The cover even LOOKS like a Libba Bray book...
Summary: England in the Edwardian era…Besides bringing to mind a whole slew of fabulous Edward Gorey drawings, it was a time in which society was still stumbling out from under the long shadow of Queen Victoria; a time when women were still constrained both by corsets and by the strictures of a paternalistic era. But things were about to change, and big-time. Even before the terrifying upheaval of the Great War decimated a generation of young men with horrible new weapons forged in the wake of the Industrial Revolution, women were starting to feel the pressure, and the class system was showing signs of withering. It was the time of steamships and locomotives, the time of suffragettes urging votes for women, and it was the time of the Impressionists and Pre-Raphaelite painters.

Against this backdrop of extremely rapid change, our narrator Victoria Darling embodies some of these radical departures from the norm. As the story begins, we see her in her art atelier, which she attends when she isn't going to finishing school in France. That day's session, alas, is without a figure model…and, after some trepidation, Victoria decides to take her turn. The young men in the class have had to do it from time to time, after all, so why not her?

Why not indeed. Part of the reason there are so few female Impressionist painters who have made the history books is that they were usually prevented from drawing from the live model—and yet drawing from the live nude was a necessary prerequisite to being a serious artist. Painting still-lifes and domestic scenes was a mere hobby for young ladies. Women had to resort to dressing as men and sneaking into art classes, or they had to have the support of a husband or father to gain art training, and even then, it was not a "suitable" pursuit for a young lady, but rather a mad, wicked folly.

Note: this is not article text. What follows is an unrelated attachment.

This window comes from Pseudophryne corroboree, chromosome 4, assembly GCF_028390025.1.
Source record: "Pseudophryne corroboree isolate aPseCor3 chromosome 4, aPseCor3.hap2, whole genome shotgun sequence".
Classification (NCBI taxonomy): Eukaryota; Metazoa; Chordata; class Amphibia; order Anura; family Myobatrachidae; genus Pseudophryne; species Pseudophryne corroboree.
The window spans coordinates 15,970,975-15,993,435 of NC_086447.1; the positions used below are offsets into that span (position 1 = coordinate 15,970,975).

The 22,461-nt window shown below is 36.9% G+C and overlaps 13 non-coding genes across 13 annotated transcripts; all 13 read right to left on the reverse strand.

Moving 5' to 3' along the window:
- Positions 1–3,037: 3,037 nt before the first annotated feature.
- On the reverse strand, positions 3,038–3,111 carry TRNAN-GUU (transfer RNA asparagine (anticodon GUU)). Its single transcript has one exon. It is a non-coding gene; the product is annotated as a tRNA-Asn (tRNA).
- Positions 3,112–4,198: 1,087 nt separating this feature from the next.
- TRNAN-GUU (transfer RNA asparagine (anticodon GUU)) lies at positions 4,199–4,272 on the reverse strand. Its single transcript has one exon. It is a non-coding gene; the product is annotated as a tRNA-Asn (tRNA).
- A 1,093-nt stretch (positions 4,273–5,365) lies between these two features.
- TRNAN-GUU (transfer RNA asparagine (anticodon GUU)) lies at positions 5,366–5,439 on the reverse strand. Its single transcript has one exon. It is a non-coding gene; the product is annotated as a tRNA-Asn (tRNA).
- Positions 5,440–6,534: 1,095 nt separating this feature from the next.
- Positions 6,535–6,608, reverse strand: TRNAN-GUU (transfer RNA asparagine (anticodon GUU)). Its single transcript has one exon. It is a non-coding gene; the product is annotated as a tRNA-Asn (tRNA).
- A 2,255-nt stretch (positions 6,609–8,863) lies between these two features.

Plus, you couldn't go about on your own or consort with people of the lower classes if you were someone like Victoria. But she's determined to be a serious artist. Even when her father finds out about her scandalous disrobing and brings her home to London to be married off, Victoria plans to try to gain admission to the Royal College of Art. While implementing her plans, she meets suffragettes campaigning for the vote (getting her in further trouble), a handsome young constable (SO off limits), and continues to be dogged by scandal—and of course, at a certain point she ends up having difficult choices to make, between her family and her social position and her own goals and what she thinks is right.

Peaks: This is a great period piece for showing the incredible social and technological change that was taking place at the time, but it's also a story of a character whose moxie and determination will appeal to contemporary readers. There are multiple love interests, there's Victoria's fascination as she discovers what life might be like if women had more power, and there are very real repercussions to her actions, ranging from family disappointment to a frightening night in jail. The characters are varied and well drawn, and the contrast is made stark and clear between the older generation represented by Victoria's staid parents and the changes taking place before their very eyes. The fact of her mother's frustrated artistic inclinations makes this particularly poignant.